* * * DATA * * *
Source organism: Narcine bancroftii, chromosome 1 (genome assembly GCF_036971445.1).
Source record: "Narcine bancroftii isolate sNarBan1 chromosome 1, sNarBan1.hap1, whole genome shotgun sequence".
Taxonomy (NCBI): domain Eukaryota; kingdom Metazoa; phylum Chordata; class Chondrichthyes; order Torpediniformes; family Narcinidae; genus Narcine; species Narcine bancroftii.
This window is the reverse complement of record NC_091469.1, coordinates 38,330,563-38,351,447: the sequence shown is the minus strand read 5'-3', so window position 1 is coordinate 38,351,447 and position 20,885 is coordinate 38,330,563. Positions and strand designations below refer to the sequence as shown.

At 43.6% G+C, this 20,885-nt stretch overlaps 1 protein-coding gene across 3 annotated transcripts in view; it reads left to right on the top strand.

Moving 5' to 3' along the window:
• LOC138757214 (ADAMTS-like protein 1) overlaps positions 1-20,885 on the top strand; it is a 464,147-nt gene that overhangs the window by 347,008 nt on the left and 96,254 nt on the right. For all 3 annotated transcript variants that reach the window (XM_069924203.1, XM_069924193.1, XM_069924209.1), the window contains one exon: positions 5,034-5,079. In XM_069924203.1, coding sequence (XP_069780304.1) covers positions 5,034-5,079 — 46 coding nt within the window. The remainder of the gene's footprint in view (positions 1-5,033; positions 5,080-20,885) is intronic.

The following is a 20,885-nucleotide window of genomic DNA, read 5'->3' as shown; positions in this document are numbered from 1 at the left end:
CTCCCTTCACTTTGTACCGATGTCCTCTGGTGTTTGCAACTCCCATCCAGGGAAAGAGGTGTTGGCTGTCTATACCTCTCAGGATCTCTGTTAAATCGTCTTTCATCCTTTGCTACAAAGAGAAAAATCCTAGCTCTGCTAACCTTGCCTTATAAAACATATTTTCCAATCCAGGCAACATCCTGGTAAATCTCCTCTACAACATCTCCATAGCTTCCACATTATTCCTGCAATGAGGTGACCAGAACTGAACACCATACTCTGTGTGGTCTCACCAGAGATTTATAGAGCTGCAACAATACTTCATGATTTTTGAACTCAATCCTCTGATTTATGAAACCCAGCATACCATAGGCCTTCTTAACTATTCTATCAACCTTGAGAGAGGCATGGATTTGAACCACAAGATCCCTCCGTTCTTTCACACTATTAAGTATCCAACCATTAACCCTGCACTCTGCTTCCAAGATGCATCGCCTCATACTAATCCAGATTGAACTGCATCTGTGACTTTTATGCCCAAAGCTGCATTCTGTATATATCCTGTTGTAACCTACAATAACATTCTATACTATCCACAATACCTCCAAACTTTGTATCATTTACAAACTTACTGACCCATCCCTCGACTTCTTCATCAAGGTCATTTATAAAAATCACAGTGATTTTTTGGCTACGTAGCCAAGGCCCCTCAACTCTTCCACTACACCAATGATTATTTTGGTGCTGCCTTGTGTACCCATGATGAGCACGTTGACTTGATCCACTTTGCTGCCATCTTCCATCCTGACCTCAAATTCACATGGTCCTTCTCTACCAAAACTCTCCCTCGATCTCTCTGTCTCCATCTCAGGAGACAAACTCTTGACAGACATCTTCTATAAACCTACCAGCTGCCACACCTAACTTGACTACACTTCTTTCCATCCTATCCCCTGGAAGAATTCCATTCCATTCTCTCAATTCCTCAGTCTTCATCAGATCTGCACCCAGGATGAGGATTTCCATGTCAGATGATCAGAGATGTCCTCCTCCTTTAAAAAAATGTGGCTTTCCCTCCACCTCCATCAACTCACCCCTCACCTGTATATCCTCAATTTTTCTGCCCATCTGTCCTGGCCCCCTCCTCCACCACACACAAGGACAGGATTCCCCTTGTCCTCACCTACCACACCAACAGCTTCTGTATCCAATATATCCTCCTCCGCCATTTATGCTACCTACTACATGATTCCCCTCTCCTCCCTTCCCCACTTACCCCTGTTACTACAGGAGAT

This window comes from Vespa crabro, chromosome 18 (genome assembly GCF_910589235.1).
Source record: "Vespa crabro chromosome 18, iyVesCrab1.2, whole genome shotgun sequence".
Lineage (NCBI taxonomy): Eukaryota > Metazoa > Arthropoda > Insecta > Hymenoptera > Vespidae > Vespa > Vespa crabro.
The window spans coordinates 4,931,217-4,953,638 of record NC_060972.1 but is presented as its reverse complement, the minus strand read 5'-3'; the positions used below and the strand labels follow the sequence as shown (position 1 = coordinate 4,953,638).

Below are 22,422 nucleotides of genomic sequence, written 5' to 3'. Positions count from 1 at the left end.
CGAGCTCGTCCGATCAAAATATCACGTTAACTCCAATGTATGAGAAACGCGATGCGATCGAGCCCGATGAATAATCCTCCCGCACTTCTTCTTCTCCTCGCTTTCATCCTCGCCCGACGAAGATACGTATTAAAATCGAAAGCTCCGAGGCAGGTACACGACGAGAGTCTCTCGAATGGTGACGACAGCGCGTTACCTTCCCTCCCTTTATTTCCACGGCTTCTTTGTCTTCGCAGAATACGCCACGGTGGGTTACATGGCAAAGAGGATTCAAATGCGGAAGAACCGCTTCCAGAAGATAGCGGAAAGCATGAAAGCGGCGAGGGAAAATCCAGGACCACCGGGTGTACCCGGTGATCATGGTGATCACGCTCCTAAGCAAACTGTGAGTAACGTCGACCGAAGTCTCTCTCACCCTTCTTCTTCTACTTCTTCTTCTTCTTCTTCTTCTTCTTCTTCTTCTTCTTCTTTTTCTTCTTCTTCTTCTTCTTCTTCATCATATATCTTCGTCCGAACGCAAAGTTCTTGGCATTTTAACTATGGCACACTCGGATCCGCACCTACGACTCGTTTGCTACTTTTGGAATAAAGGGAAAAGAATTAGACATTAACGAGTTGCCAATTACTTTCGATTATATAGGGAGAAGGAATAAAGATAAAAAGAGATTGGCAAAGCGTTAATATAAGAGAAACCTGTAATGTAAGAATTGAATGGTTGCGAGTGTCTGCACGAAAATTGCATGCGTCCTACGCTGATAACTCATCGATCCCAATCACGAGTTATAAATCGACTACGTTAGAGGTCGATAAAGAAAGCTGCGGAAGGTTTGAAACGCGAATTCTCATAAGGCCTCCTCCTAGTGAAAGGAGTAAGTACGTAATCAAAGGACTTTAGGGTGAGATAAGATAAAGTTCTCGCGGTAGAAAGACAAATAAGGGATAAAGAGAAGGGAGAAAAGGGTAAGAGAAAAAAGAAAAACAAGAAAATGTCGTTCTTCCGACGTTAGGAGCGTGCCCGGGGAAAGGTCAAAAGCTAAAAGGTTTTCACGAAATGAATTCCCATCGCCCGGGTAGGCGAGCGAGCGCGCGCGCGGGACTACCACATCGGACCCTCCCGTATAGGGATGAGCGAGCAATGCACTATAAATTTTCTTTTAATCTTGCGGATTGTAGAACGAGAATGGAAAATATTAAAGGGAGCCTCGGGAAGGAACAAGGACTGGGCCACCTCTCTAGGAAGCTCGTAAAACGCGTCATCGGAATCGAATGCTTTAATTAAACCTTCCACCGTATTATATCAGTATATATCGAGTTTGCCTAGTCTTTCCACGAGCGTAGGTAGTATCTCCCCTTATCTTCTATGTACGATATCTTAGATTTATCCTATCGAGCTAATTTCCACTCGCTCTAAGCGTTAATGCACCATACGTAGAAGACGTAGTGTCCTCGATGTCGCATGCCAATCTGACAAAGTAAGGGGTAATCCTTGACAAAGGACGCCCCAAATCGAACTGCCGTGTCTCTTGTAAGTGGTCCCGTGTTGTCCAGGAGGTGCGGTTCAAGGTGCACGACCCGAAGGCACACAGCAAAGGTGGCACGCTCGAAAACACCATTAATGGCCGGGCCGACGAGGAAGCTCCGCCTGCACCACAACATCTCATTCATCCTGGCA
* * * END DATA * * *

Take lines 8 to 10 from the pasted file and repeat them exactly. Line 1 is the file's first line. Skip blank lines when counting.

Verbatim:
The following is a 20,885-nucleotide window of genomic DNA, read 5'->3' as shown; positions in this document are numbered from 1 at the left end:
CTCCCTTCACTTTGTACCGATGTCCTCTGGTGTTTGCAACTCCCATCCAGGGAAAGAGGTGTTGGCTGTCTATACCTCTCAGGATCTCTGTTAAATCGTCTTTCATCCTTTGCTACAAAGAGAAAAATCCTAGCTCTGCTAACCTTGCCTTATAAAACATATTTTCCAATCCAGGCAACATCCTGGTAAATCTCCTCTACAACATCTCCATAGCTTCCACATTATTCCTGCAATGAGGTGACCAGAACTGAACACCATACTCTGTGTGGTCTCACCAGAGATTTATAGAGCTGCAACAATACTTCATGATTTTTGAACTCAATCCTCTGATTTATGAAACCCAGCATACCATAGGCCTTCTTAACTATTCTATCAACCTTGAGAGAGGCATGGATTTGAACCACAAGATCCCTCCGTTCTTTCACACTATTAAGTATCCAACCATTAACCCTGCACTCTGCTTCCAAGATGCATCGCCTCATACTAATCCAGATTGAACTGCATCTGTGACTTTTATGCCCAAAGCTGCATTCTGTATATATCCTGTTGTAACCTACAATAACATTCTATACTATCCACAATACCTCCAAACTTTGTATCATTTACAAACTTACTGACCCATCCCTCGACTTCTTCATCAAGGTCATTTATAAAAATCACAGTGATTTTTTGGCTACGTAGCCAAGGCCCCTCAACTCTTCCACTACACCAATGATTATTTTGGTGCTGCCTTGTGTACCCATGATGAGCACGTTGACTTGATCCACTTTGCTGCCATCTTCCATCCTGACCTCAAATTCACATGGTCCTTCTCTACCAAAACTCTCCCTCGATCTCTCTGTCTCCATCTCAGGAGACAAACTCTTGACAGACATCTTCTATAAACCTACCAGCTGCCACACCTAACTTGACTACACTTCTTTCCATCCTATCCCCTGGAAGAATTCCATTCCATTCTCTCAATTCCTCAGTCTTCATCAGATCTGCACCCAGGATGAGGATTTCCATGTCAGATGATCAGAGATGTCCTCCTCCTTTAAAAAAATGTGGCTTTCCCTCCACCTCCATCAACTCACCCCTCACCTGTATATCCTCAATTTTTCTGCCCATCTGTCCTGGCCCCCTCCTCCACCACACACAAGGACAGGATTCCCCTTGTCCTCACCTACCACACCAACAGCTTCTGTATCCAATATATCCTCCTCCGCCATTTATGCTACCTACTACATGATTCCCCTCTCCTCCCTTCCCCACTTACCCCTGTTACTACAGGAGAT

This window comes from Vespa crabro, chromosome 18 (genome assembly GCF_910589235.1).